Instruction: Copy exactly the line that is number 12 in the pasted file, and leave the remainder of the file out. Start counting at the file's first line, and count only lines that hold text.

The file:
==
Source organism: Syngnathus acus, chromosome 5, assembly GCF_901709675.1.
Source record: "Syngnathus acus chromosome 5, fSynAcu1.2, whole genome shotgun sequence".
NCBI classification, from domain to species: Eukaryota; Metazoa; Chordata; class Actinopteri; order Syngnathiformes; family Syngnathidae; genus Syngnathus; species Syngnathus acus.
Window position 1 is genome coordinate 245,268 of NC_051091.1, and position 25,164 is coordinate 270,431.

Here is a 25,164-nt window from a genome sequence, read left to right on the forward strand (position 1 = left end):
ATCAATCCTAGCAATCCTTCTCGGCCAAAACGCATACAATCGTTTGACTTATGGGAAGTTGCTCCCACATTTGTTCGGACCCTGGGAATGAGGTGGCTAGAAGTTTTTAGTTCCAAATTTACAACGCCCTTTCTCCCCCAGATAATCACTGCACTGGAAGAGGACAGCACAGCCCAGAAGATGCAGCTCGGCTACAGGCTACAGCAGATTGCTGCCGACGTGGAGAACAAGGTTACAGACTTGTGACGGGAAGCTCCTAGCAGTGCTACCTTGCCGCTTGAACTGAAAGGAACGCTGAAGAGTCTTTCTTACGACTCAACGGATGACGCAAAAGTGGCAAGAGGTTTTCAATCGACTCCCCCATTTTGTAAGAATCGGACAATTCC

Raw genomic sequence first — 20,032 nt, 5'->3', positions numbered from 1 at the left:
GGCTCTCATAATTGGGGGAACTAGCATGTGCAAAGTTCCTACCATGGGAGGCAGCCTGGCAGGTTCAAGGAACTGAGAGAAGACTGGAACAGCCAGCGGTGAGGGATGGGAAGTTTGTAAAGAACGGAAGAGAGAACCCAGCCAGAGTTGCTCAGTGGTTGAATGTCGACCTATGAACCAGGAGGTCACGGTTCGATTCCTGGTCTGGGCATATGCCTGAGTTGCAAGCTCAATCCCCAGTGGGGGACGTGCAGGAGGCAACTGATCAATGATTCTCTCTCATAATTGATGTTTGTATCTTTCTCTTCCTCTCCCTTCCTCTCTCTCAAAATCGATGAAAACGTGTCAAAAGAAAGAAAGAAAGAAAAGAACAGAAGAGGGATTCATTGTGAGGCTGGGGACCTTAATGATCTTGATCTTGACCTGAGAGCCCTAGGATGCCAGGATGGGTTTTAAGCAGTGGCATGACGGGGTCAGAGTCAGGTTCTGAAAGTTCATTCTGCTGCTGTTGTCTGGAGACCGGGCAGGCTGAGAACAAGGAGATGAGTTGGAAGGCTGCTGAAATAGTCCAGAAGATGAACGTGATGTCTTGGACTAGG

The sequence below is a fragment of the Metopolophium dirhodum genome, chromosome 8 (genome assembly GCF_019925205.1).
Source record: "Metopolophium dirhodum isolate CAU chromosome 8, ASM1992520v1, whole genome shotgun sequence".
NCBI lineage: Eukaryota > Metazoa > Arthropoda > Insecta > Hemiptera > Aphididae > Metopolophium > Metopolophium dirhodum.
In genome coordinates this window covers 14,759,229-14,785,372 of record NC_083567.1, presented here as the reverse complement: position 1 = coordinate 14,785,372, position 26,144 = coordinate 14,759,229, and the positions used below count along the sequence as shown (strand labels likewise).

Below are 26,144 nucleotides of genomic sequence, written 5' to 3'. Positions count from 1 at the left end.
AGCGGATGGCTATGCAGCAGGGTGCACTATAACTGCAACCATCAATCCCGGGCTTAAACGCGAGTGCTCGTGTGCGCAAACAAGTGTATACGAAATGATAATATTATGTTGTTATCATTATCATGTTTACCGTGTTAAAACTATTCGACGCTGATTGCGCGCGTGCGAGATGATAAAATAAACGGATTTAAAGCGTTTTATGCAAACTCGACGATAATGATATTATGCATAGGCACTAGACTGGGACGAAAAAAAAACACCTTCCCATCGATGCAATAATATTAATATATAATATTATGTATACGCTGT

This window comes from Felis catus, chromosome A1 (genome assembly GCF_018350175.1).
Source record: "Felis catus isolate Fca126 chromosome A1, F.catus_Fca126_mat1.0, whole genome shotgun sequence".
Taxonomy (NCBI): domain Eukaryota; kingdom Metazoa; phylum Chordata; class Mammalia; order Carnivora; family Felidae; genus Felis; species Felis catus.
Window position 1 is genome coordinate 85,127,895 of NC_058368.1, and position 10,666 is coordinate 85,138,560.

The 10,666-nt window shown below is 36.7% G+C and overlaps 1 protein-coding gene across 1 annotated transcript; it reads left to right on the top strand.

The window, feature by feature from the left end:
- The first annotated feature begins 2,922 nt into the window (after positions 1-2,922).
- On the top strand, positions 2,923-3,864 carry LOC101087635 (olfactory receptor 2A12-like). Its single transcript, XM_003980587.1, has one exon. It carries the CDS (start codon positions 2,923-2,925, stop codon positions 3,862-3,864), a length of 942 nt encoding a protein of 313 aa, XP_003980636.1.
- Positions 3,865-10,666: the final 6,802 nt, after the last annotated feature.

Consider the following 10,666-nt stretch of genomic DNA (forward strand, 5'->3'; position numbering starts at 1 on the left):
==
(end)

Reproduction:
In genome coordinates this window covers 14,759,229-14,785,372 of record NC_083567.1, presented here as the reverse complement: position 1 = coordinate 14,785,372, position 26,144 = coordinate 14,759,229, and the positions used below count along the sequence as shown (strand labels likewise).